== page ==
Until recently the term ‘telemedicine’ was defined as the delivery of remote clinicalservices via two-way audio and video communication. It was considered to be part of ‘telehealth’, whichin addition to telemedicine services included provision of non-clinical services suchashealthcare workforce training. The two terms became increasingly less distinguishable during the last decade until telehealth and telemedicine were often used interchangeably.
In the latter half of the decade new virtual services were being included in the nomenclature of telehealth/telemedicine. These services included remote patient monitoring, store and forward videoconferencing, audio-only conferencing, and mobile health (mhealth).
With the advent of the COVID19 pandemic the traditional definitions were relaxed. The new virtual technologies were not only included as acceptable for the delivery of remote clinical care, but were being reimbursed at the same rate as two-way audio-video conferencing. Once the COVID-19 pandemic has ended, it is uncertain which of these relaxations will continue.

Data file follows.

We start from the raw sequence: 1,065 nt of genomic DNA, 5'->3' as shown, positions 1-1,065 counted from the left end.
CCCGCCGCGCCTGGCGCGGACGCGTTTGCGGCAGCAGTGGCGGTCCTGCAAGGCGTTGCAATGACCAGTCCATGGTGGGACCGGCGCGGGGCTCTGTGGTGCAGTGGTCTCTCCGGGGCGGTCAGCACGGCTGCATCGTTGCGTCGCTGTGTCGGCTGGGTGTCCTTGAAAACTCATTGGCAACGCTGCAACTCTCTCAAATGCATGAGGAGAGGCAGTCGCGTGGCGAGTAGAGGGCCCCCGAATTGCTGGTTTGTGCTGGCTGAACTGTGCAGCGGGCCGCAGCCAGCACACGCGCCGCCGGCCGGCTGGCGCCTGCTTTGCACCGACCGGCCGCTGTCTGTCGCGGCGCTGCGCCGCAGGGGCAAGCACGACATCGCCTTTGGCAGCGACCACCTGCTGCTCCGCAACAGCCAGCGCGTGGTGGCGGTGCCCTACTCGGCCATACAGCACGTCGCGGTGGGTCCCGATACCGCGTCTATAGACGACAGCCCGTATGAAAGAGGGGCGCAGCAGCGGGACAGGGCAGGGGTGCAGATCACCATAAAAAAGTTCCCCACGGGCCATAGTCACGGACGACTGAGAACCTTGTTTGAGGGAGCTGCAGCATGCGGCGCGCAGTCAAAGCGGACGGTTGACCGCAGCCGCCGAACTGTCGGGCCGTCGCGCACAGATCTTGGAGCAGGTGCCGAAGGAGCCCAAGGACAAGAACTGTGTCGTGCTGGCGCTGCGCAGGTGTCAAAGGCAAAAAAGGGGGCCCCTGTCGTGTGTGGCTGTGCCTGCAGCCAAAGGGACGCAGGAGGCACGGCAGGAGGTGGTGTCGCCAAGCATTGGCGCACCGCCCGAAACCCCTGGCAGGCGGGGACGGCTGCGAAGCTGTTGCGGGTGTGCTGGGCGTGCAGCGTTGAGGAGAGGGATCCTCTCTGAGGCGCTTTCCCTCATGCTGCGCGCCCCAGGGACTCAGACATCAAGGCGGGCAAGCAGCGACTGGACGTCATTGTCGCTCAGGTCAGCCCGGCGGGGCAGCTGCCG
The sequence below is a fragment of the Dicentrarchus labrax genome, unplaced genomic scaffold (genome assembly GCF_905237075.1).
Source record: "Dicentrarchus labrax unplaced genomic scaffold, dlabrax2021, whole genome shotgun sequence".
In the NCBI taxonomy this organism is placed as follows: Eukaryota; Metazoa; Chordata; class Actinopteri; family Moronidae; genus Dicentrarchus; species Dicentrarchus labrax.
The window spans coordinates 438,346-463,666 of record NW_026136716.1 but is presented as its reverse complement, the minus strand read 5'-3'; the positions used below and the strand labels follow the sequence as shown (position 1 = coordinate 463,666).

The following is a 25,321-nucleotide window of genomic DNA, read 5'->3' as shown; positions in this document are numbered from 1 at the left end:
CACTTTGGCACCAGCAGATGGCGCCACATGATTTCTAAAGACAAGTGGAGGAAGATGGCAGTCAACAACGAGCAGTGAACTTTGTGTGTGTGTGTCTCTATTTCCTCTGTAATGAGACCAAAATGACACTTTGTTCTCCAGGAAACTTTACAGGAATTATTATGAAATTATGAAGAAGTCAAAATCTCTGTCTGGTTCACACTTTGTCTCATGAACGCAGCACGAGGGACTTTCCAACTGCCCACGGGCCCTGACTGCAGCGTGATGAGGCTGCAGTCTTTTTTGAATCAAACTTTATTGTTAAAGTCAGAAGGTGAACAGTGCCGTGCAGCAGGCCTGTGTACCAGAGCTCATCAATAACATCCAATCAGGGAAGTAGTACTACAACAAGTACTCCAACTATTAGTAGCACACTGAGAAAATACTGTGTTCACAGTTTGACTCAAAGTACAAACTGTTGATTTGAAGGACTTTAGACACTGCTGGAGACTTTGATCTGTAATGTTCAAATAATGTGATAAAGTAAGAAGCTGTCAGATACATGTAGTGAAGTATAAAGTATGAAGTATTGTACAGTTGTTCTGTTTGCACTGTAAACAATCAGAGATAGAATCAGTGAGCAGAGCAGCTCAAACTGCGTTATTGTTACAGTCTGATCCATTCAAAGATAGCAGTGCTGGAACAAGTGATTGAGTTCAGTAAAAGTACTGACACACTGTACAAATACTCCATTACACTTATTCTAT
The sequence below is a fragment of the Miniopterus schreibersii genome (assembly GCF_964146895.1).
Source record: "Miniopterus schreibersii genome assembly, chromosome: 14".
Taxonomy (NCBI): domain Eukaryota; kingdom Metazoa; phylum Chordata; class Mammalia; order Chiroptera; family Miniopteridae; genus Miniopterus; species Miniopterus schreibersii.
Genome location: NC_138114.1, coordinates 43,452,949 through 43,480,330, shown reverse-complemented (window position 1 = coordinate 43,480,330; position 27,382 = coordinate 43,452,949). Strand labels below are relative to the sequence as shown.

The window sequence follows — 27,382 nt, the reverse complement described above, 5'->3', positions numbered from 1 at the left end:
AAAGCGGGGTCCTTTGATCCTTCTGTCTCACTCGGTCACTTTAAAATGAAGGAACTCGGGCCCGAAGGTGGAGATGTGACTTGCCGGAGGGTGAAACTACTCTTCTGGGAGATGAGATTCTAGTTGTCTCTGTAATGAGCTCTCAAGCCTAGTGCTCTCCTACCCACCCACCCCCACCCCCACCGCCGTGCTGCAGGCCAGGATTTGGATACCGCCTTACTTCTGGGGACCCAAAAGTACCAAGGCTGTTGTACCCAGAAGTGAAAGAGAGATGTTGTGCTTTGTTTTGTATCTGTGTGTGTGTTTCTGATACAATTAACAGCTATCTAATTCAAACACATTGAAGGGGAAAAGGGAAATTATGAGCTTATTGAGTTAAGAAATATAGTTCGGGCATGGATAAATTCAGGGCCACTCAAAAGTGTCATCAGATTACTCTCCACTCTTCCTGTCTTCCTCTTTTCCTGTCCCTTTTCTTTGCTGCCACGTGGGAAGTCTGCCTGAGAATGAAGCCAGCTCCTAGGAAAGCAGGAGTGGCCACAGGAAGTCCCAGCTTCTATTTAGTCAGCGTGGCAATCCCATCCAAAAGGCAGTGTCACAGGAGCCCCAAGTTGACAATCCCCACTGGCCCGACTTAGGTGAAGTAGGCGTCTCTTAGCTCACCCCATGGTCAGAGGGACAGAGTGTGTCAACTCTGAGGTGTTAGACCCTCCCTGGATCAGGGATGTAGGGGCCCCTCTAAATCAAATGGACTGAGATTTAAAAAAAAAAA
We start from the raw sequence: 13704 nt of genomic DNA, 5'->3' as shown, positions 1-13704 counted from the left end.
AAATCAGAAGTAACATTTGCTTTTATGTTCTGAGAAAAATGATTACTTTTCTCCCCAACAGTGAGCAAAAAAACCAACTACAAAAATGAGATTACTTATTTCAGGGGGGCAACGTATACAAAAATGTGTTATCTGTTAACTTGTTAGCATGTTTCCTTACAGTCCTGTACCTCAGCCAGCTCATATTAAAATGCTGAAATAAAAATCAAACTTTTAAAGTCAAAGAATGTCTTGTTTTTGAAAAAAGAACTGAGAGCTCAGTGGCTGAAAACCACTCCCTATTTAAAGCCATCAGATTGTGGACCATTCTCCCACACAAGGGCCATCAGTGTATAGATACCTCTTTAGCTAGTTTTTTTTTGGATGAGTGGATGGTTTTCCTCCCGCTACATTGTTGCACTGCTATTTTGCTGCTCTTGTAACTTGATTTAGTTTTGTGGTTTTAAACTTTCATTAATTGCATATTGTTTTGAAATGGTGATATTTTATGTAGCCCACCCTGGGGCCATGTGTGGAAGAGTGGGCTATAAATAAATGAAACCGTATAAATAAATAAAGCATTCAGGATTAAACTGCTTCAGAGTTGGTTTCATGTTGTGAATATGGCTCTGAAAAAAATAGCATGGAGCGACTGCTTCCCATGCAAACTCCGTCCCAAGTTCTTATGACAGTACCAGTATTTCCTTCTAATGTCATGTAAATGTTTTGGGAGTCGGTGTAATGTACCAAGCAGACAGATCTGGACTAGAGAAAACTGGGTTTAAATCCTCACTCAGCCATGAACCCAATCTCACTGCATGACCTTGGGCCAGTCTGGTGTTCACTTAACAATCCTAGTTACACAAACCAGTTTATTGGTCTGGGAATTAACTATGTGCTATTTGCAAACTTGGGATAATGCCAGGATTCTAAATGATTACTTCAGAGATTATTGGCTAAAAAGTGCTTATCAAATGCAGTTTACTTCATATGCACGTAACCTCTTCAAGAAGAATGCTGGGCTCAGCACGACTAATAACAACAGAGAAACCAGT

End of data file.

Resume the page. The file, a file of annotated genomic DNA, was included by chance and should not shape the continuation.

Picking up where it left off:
To provide better understanding of the technologies involved here are some helpful definitions:
Live (synchronous) videoconferencing
A two-way audiovisual link between a patient and a care provider
Store-and-forward (asynchronous) videoconferencing
Transmission of a recorded health history to a health practitioner, usually a specialist
Remote patient monitoring (RPM)
The use of connected electronic tools to record personal health and medical data in one location for review by a provider in another location, usually at a different time
Mobile health (mHealth)
the use of connected electronic tools to record personal health and medical data in one location for review by a provider in another location, usually at a different time
It is important to note that for purposes of billing for services provided via telehealth that the provider acknowledges the definition of telehealth as provided by the payer.